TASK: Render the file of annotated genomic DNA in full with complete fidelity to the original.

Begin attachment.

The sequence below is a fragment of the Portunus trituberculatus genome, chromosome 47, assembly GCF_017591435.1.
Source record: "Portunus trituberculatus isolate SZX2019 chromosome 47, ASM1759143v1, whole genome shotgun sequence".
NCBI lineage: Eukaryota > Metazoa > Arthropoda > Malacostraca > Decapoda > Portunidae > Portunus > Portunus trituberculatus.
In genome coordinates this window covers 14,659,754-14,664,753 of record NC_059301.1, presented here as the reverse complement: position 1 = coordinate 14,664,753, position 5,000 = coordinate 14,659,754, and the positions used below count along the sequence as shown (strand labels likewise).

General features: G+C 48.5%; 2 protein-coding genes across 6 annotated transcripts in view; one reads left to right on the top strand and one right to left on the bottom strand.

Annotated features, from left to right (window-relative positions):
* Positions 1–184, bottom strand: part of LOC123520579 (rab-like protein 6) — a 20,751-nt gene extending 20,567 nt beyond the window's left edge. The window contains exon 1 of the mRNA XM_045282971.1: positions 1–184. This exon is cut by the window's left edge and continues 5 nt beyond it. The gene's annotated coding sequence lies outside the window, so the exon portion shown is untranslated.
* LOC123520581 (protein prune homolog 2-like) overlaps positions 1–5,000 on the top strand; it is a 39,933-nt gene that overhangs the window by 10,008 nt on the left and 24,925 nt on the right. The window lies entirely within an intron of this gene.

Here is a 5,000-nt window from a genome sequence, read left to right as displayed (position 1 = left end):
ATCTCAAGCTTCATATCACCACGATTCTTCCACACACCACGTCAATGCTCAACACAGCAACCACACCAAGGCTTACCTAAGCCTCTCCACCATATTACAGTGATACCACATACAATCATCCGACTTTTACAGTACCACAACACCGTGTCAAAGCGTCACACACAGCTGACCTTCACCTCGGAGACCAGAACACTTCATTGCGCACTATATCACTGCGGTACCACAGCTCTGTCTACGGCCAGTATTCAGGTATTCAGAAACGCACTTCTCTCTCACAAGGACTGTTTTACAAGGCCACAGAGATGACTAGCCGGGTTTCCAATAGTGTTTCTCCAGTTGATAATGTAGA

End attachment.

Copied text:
The sequence below is a fragment of the Portunus trituberculatus genome, chromosome 47, assembly GCF_017591435.1.
Source record: "Portunus trituberculatus isolate SZX2019 chromosome 47, ASM1759143v1, whole genome shotgun sequence".
NCBI lineage: Eukaryota > Metazoa > Arthropoda > Malacostraca > Decapoda > Portunidae > Portunus > Portunus trituberculatus.
In genome coordinates this window covers 14,659,754-14,664,753 of record NC_059301.1, presented here as the reverse complement: position 1 = coordinate 14,664,753, position 5,000 = coordinate 14,659,754, and the positions used below count along the sequence as shown (strand labels likewise).

General features: G+C 48.5%; 2 protein-coding genes across 6 annotated transcripts in view; one reads left to right on the top strand and one right to left on the bottom strand.

Annotated features, from left to right (window-relative positions):
* Positions 1–184, bottom strand: part of LOC123520579 (rab-like protein 6) — a 20,751-nt gene extending 20,567 nt beyond the window's left edge. The window contains exon 1 of the mRNA XM_045282971.1: positions 1–184. This exon is cut by the window's left edge and continues 5 nt beyond it. The gene's annotated coding sequence lies outside the window, so the exon portion shown is untranslated.
* LOC123520581 (protein prune homolog 2-like) overlaps positions 1–5,000 on the top strand; it is a 39,933-nt gene that overhangs the window by 10,008 nt on the left and 24,925 nt on the right. The window lies entirely within an intron of this gene.

Here is a 5,000-nt window from a genome sequence, read left to right as displayed (position 1 = left end):
ATCTCAAGCTTCATATCACCACGATTCTTCCACACACCACGTCAATGCTCAACACAGCAACCACACCAAGGCTTACCTAAGCCTCTCCACCATATTACAGTGATACCACATACAATCATCCGACTTTTACAGTACCACAACACCGTGTCAAAGCGTCACACACAGCTGACCTTCACCTCGGAGACCAGAACACTTCATTGCGCACTATATCACTGCGGTACCACAGCTCTGTCTACGGCCAGTATTCAGGTATTCAGAAACGCACTTCTCTCTCACAAGGACTGTTTTACAAGGCCACAGAGATGACTAGCCGGGTTTCCAATAGTGTTTCTCCAGTTGATAATGTAGA